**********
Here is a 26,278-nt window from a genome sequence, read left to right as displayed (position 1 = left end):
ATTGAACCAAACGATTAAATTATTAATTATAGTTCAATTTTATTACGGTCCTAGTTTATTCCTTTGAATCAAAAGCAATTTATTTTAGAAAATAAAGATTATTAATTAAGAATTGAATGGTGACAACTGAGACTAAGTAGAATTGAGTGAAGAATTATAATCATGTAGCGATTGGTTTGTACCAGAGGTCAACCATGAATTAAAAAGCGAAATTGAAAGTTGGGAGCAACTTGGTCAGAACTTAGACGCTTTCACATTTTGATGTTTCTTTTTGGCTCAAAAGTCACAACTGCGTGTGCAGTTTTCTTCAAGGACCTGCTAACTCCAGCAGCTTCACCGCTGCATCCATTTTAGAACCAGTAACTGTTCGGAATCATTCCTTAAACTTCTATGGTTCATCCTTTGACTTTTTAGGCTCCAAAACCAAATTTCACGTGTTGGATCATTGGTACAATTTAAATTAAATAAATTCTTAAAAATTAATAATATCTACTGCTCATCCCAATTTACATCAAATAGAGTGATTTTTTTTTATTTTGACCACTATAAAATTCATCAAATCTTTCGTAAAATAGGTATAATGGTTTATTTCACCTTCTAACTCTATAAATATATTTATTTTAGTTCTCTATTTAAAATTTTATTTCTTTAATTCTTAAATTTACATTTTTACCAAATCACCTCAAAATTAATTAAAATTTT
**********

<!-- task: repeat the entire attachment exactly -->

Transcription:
Here is a 26,278-nt window from a genome sequence, read left to right as displayed (position 1 = left end):
ATTGAACCAAACGATTAAATTATTAATTATAGTTCAATTTTATTACGGTCCTAGTTTATTCCTTTGAATCAAAAGCAATTTATTTTAGAAAATAAAGATTATTAATTAAGAATTGAATGGTGACAACTGAGACTAAGTAGAATTGAGTGAAGAATTATAATCATGTAGCGATTGGTTTGTACCAGAGGTCAACCATGAATTAAAAAGCGAAATTGAAAGTTGGGAGCAACTTGGTCAGAACTTAGACGCTTTCACATTTTGATGTTTCTTTTTGGCTCAAAAGTCACAACTGCGTGTGCAGTTTTCTTCAAGGACCTGCTAACTCCAGCAGCTTCACCGCTGCATCCATTTTAGAACCAGTAACTGTTCGGAATCATTCCTTAAACTTCTATGGTTCATCCTTTGACTTTTTAGGCTCCAAAACCAAATTTCACGTGTTGGATCATTGGTACAATTTAAATTAAATAAATTCTTAAAAATTAATAATATCTACTGCTCATCCCAATTTACATCAAATAGAGTGATTTTTTTTTATTTTGACCACTATAAAATTCATCAAATCTTTCGTAAAATAGGTATAATGGTTTATTTCACCTTCTAACTCTATAAATATATTTATTTTAGTTCTCTATTTAAAATTTTATTTCTTTAATTCTTAAATTTACATTTTTACCAAATCACCTCAAAATTAATTAAAATTTT